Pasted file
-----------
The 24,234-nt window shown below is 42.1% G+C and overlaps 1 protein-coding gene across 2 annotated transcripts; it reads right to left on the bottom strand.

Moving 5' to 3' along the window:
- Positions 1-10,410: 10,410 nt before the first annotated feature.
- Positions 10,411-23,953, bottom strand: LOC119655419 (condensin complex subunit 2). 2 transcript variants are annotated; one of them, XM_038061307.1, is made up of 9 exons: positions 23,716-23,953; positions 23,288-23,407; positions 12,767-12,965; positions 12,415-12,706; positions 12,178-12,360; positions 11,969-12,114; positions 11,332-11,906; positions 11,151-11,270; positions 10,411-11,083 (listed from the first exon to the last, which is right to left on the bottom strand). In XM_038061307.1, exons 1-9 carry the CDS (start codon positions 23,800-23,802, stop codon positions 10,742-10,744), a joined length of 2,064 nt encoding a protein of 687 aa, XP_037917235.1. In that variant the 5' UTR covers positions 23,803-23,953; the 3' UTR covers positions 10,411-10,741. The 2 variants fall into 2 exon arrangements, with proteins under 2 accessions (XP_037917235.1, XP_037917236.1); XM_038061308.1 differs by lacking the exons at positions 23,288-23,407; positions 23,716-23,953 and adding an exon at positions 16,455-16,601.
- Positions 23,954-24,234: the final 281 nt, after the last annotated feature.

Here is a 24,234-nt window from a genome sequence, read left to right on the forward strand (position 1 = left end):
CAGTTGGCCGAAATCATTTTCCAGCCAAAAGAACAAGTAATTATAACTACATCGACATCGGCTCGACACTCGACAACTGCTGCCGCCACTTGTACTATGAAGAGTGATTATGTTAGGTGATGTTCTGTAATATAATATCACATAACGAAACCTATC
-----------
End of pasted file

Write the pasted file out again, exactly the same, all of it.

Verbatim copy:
The 24,234-nt window shown below is 42.1% G+C and overlaps 1 protein-coding gene across 2 annotated transcripts; it reads right to left on the bottom strand.

Moving 5' to 3' along the window:
- Positions 1-10,410: 10,410 nt before the first annotated feature.
- Positions 10,411-23,953, bottom strand: LOC119655419 (condensin complex subunit 2). 2 transcript variants are annotated; one of them, XM_038061307.1, is made up of 9 exons: positions 23,716-23,953; positions 23,288-23,407; positions 12,767-12,965; positions 12,415-12,706; positions 12,178-12,360; positions 11,969-12,114; positions 11,332-11,906; positions 11,151-11,270; positions 10,411-11,083 (listed from the first exon to the last, which is right to left on the bottom strand). In XM_038061307.1, exons 1-9 carry the CDS (start codon positions 23,800-23,802, stop codon positions 10,742-10,744), a joined length of 2,064 nt encoding a protein of 687 aa, XP_037917235.1. In that variant the 5' UTR covers positions 23,803-23,953; the 3' UTR covers positions 10,411-10,741. The 2 variants fall into 2 exon arrangements, with proteins under 2 accessions (XP_037917235.1, XP_037917236.1); XM_038061308.1 differs by lacking the exons at positions 23,288-23,407; positions 23,716-23,953 and adding an exon at positions 16,455-16,601.
- Positions 23,954-24,234: the final 281 nt, after the last annotated feature.

Here is a 24,234-nt window from a genome sequence, read left to right on the forward strand (position 1 = left end):
CAGTTGGCCGAAATCATTTTCCAGCCAAAAGAACAAGTAATTATAACTACATCGACATCGGCTCGACACTCGACAACTGCTGCCGCCACTTGTACTATGAAGAGTGATTATGTTAGGTGATGTTCTGTAATATAATATCACATAACGAAACCTATC